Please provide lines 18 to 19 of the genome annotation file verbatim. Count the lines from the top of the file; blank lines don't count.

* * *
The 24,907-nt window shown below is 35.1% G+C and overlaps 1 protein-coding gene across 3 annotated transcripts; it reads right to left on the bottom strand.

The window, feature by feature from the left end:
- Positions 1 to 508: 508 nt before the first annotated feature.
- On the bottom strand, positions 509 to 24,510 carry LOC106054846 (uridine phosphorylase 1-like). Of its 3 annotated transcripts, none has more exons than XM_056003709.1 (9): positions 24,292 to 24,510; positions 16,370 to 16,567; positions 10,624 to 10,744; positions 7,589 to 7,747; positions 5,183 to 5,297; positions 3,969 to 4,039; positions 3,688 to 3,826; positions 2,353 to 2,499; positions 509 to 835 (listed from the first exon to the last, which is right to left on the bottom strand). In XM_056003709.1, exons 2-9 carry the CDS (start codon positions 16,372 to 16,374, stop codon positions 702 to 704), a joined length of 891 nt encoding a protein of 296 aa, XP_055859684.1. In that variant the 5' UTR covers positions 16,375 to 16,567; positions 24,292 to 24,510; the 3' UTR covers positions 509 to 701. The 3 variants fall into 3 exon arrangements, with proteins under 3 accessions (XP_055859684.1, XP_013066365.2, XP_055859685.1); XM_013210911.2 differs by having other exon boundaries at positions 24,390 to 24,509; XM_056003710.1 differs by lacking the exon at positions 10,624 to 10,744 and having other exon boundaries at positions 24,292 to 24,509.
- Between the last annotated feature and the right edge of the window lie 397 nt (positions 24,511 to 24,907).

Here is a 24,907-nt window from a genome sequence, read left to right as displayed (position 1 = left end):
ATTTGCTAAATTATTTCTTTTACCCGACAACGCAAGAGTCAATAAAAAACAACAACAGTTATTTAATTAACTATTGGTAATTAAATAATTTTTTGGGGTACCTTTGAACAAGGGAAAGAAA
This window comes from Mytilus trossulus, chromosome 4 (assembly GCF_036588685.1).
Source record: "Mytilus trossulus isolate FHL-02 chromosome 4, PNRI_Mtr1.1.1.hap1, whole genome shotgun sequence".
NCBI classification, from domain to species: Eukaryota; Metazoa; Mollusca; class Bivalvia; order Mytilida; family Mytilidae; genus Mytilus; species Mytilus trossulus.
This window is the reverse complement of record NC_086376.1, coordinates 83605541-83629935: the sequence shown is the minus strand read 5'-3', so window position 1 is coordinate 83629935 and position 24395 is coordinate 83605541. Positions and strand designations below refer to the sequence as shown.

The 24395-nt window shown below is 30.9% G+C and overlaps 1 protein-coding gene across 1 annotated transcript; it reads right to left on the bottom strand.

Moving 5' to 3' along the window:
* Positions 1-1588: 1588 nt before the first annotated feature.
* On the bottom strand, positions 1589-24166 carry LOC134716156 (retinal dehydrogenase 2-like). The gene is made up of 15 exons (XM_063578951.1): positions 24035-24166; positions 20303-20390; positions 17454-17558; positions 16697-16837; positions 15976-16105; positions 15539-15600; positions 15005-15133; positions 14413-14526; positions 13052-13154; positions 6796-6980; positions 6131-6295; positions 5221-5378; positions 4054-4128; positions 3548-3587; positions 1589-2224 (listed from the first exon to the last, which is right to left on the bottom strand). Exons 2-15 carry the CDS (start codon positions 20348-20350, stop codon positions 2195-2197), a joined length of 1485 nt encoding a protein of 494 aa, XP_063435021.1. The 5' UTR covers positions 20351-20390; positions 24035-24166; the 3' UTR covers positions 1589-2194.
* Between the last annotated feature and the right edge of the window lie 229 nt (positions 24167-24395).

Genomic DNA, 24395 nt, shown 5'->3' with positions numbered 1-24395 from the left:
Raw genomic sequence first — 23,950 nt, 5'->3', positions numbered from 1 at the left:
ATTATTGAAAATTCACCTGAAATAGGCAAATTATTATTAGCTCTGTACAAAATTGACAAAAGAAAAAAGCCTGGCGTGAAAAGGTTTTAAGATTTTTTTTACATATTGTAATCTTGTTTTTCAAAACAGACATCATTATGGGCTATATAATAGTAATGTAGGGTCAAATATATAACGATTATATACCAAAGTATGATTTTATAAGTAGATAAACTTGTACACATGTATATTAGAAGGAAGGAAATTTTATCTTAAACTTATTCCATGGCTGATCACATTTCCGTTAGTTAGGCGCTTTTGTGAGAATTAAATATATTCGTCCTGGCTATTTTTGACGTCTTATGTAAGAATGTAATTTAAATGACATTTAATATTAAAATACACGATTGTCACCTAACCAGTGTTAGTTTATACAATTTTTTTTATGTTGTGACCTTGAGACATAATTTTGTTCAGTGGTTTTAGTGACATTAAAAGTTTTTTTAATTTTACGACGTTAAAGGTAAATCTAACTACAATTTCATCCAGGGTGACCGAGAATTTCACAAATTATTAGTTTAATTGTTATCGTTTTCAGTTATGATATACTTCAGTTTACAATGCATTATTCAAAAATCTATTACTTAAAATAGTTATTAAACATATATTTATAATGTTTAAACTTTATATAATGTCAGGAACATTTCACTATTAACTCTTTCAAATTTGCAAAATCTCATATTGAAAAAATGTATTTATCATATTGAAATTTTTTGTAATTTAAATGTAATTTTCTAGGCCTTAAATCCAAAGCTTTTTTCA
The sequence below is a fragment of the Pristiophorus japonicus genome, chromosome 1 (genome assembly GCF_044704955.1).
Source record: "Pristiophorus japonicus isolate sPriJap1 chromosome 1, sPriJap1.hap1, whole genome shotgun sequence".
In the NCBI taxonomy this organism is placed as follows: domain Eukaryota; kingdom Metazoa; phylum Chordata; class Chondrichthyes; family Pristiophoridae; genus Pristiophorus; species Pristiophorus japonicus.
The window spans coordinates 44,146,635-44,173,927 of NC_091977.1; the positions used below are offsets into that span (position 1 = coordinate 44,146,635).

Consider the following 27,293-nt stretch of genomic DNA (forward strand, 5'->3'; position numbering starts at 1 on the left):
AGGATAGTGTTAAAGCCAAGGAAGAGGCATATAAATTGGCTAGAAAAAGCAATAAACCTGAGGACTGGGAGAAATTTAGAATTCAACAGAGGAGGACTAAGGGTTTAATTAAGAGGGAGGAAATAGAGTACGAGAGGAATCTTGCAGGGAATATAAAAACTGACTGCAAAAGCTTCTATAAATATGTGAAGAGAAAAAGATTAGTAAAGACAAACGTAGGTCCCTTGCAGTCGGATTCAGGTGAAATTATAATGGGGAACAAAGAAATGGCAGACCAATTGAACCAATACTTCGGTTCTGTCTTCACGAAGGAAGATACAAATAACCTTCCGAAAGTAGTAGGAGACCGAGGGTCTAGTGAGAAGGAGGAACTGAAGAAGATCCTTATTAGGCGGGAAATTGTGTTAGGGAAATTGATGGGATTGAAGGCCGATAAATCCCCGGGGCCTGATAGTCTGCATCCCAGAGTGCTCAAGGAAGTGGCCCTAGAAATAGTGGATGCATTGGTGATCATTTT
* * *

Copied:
Raw genomic sequence first — 23,950 nt, 5'->3', positions numbered from 1 at the left:
ATTATTGAAAATTCACCTGAAATAGGCAAATTATTATTAGCTCTGTACAAAATTGACAAAAGAAAAAAGCCTGGCGTGAAAAGGTTTTAAGATTTTTTTTACATATTGTAATCTTGTTTTTCAAAACAGACATCATTATGGGCTATATAATAGTAATGTAGGGTCAAATATATAACGATTATATACCAAAGTATGATTTTATAAGTAGATAAACTTGTACACATGTATATTAGAAGGAAGGAAATTTTATCTTAAACTTATTCCATGGCTGATCACATTTCCGTTAGTTAGGCGCTTTTGTGAGAATTAAATATATTCGTCCTGGCTATTTTTGACGTCTTATGTAAGAATGTAATTTAAATGACATTTAATATTAAAATACACGATTGTCACCTAACCAGTGTTAGTTTATACAATTTTTTTTATGTTGTGACCTTGAGACATAATTTTGTTCAGTGGTTTTAGTGACATTAAAAGTTTTTTTAATTTTACGACGTTAAAGGTAAATCTAACTACAATTTCATCCAGGGTGACCGAGAATTTCACAAATTATTAGTTTAATTGTTATCGTTTTCAGTTATGATATACTTCAGTTTACAATGCATTATTCAAAAATCTATTACTTAAAATAGTTATTAAACATATATTTATAATGTTTAAACTTTATATAATGTCAGGAACATTTCACTATTAACTCTTTCAAATTTGCAAAATCTCATATTGAAAAAATGTATTTATCATATTGAAATTTTTTGTAATTTAAATGTAATTTTCTAGGCCTTAAATCCAAAGCTTTTTTCA